(Kingsford and Iron River, MI.)–What is Lyme disease? Lyme disease is caused by infection with Borrelia bacteria following a bite from an infected tick.
How common is Lyme disease? Lyme disease is endemic to North America, Europe, Russia and China. It is the most common tick-borne disease in the United States. The Northeast/Mid-Atlantic coast, as well as areas of the upper Midwest, accounted for more than nine out of 10 cases reported in 2013 in the United States with the total number of cases reported numbering around 20,000.
How is Lyme disease spread, and who is at risk for it? Lyme disease is transmitted by the bite of infected ticks, mainly blacklegged (deer) ticks. The majority of transmissions occur following bites by immature ticks or nymphs. Due to the lifecycle of ticks, the majority of infections occur in the spring and summer months. Lyme disease is not transmitted from person to person. While infection during pregnancy may cause an infection of the placenta that result in stillbirth, no recognizable pattern of congenital Lyme infection has been identified.
What are the signs and symptoms of Lyme disease? Symptoms of Lyme disease differ based on how long ago the tick bite occurred. Early stages include the appearance of a rash that typically looks like a red bull’s-eye. Other symptoms can include flu-like symptoms such as fever, headache, muscle and joint aches, and fatigue. Only about seven or eight people out of 10 who are infected will develop a rash. If left untreated, other symptoms can include additional rashes, pain and swelling in joints, loss of muscle control in the face, severe headaches, and heart palpitations. Some of these symptoms will resolve themselves; however, severe complications, such as arthritis and joint pain, may be prolonged if left untreated.
Can Lyme disease be treated? A variety of tests are available to detect Lyme disease, so people should consult their doctor if they believe they may have it. Lyme disease can be treated by antibiotics and, if caught early, usually leads to a full recovery.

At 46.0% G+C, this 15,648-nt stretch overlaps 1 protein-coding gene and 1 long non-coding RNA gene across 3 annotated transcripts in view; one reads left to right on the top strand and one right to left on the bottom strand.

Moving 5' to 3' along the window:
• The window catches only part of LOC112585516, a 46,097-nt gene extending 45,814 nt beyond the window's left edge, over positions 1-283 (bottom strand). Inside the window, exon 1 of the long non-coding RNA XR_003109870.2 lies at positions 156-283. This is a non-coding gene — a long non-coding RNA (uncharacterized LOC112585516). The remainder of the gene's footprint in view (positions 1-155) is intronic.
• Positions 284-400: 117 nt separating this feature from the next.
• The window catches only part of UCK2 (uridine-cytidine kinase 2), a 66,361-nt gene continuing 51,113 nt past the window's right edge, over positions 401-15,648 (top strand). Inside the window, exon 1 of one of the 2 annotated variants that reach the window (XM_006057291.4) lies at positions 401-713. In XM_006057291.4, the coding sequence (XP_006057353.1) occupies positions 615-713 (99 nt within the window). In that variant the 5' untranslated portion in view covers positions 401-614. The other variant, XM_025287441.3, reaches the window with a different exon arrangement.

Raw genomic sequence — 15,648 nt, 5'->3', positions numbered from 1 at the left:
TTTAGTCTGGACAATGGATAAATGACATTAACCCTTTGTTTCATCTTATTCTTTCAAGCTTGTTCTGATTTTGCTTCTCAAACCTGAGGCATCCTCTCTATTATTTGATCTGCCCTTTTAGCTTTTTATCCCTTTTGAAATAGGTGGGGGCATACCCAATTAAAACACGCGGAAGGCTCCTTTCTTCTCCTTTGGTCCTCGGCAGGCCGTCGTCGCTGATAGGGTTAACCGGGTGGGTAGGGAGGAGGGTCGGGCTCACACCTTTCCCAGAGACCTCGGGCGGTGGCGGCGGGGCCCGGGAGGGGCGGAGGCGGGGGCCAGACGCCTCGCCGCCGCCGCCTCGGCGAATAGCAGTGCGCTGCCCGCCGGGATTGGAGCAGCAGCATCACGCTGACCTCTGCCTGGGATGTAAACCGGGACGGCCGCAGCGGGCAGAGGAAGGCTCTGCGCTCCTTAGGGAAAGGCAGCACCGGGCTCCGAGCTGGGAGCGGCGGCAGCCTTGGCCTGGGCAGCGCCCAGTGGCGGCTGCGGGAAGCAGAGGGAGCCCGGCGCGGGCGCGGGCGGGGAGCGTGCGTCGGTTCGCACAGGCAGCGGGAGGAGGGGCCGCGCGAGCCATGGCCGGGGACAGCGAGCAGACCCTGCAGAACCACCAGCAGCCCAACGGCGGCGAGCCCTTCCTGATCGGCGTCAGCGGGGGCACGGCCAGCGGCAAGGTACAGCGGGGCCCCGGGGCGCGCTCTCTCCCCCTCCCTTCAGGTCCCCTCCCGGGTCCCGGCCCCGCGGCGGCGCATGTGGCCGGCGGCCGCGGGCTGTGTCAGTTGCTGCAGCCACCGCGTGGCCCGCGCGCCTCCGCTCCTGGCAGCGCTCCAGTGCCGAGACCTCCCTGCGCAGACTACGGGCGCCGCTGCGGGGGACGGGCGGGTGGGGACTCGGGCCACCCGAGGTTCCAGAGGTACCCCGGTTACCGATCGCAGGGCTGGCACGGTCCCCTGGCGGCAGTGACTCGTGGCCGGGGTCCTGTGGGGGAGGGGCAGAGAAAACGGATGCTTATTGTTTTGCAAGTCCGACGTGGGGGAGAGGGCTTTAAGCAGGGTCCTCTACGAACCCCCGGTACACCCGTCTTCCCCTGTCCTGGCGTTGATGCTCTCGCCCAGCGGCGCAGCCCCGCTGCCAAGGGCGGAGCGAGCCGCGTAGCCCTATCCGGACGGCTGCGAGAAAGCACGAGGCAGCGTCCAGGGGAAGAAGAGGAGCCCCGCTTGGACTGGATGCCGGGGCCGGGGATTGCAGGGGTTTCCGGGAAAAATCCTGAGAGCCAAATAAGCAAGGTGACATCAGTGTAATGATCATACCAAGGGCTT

Is there a Lyme disease vaccine? From 1998 to 2002 there was an approved vaccine for Lyme disease in the United States. Though the vaccine was safe and was able to prevent infection in 10 out of 10 children and almost eight out of 10 adults, the vaccine was removed from the market due to low demand. The low demand resulted from reports linking the vaccine with risk of arthritis or development of autoimmunity. However, these reports were investigated by the Food and Drug Administration (FDA) and Centers for Disease Control and Prevention (CDC), and no unusual connection was found between the vaccine and development of these side effects. Unfortunately, because of low sales and unfounded safety concerns, people in the United States can no longer protect themselves from Lyme disease by vaccination.
How can Lyme disease be prevented? In many cases, a tick must be attached for 36 to 48 hours before the bacteria is transmitted. Thus, one of the best ways to prevent Lyme disease is to check for ticks immediately after being outdoors, especially in forested areas. Other preventative measures include wearing long sleeves and pants to prevent attachment of ticks, using insecticides that contain DEET and treating clothing with permethrin, an insect repellent.
Under certain circumstances, the tick can be tested. Please contact the Dickinson-Iron District Health Department for further information at 779-7239.
Source: The Children’s Hospital of Philadelphia Vaccine Education Center, Volume 2, Fall 2016